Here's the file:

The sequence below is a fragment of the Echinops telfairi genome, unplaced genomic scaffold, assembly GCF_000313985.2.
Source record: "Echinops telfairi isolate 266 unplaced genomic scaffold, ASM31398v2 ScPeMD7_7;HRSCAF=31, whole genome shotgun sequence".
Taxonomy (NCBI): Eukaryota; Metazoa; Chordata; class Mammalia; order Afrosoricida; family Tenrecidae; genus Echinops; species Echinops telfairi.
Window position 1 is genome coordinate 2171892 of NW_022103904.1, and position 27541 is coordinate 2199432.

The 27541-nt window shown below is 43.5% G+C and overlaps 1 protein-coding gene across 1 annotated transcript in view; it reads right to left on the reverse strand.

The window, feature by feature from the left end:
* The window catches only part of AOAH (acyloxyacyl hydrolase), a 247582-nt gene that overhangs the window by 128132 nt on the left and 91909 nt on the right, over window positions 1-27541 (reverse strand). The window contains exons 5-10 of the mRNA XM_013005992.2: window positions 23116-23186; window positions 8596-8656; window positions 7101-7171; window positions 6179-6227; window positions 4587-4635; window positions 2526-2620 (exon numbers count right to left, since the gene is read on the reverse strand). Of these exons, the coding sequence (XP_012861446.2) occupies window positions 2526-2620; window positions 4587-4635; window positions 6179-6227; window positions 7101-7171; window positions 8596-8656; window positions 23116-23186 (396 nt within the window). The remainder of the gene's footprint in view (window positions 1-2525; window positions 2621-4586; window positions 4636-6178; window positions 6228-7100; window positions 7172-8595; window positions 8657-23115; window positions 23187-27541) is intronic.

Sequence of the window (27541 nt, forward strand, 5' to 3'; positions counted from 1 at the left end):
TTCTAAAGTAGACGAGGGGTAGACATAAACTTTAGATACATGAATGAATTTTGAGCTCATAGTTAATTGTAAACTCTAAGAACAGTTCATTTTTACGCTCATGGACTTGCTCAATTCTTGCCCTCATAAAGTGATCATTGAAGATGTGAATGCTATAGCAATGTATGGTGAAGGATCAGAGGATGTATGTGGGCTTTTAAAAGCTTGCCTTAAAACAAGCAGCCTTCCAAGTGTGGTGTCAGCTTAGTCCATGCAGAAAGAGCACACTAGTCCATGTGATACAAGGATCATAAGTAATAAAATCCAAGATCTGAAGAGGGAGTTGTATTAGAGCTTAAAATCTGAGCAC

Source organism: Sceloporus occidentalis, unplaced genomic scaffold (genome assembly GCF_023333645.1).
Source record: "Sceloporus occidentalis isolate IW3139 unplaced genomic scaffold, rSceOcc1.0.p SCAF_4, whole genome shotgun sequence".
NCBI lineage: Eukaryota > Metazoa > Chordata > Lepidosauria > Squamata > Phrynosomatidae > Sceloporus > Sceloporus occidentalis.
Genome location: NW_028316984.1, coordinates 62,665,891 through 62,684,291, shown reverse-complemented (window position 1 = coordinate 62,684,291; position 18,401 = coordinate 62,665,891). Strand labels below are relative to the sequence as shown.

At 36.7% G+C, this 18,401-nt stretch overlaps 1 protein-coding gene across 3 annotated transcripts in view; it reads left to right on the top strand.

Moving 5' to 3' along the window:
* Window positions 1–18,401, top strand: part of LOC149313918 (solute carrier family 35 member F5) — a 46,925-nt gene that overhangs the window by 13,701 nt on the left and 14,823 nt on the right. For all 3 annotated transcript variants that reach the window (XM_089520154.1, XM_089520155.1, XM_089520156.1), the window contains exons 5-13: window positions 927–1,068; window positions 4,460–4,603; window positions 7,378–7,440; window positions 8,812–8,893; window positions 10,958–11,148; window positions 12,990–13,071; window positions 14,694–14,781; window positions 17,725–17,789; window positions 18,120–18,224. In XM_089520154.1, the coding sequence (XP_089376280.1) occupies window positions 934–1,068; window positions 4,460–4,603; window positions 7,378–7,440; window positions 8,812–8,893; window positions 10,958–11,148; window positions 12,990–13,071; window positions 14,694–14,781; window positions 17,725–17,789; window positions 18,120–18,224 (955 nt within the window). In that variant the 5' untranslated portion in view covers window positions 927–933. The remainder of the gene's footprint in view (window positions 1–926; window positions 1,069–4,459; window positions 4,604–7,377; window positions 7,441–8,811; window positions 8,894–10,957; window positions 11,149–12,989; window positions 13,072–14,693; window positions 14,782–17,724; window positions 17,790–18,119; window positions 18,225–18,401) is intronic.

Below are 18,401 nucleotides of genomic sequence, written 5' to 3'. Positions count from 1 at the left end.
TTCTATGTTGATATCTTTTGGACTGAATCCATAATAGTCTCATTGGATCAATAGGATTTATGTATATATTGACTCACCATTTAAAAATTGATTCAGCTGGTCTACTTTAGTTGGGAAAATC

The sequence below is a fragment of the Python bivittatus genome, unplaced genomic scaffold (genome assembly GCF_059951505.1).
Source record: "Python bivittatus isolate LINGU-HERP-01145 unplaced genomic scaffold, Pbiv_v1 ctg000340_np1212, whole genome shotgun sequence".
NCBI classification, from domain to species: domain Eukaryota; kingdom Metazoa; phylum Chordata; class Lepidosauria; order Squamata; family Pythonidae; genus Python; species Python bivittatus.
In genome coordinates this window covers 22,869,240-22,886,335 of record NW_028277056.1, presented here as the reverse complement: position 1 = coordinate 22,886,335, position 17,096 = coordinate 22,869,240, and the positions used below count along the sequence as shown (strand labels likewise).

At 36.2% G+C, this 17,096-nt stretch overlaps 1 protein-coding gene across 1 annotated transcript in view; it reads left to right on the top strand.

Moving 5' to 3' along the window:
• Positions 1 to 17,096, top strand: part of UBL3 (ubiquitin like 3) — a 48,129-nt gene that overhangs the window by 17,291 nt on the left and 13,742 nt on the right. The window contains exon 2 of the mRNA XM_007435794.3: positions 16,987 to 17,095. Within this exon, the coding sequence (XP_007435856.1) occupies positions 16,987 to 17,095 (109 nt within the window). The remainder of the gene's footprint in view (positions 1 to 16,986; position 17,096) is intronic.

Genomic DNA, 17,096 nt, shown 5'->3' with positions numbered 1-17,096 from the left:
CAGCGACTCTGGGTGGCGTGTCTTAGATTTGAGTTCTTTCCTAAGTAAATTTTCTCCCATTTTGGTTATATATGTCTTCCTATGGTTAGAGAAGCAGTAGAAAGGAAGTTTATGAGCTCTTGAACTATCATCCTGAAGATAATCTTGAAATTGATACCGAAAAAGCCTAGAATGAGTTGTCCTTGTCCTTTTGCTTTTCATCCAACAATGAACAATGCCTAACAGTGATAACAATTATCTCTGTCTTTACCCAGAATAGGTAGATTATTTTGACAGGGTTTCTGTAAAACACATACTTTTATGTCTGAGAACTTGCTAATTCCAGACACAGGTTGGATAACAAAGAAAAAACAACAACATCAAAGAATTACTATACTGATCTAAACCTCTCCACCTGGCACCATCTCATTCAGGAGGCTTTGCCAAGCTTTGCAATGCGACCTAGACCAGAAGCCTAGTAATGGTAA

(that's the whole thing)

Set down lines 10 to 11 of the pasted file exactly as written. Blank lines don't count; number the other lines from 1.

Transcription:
Source organism: Sceloporus occidentalis, unplaced genomic scaffold (genome assembly GCF_023333645.1).
Source record: "Sceloporus occidentalis isolate IW3139 unplaced genomic scaffold, rSceOcc1.0.p SCAF_4, whole genome shotgun sequence".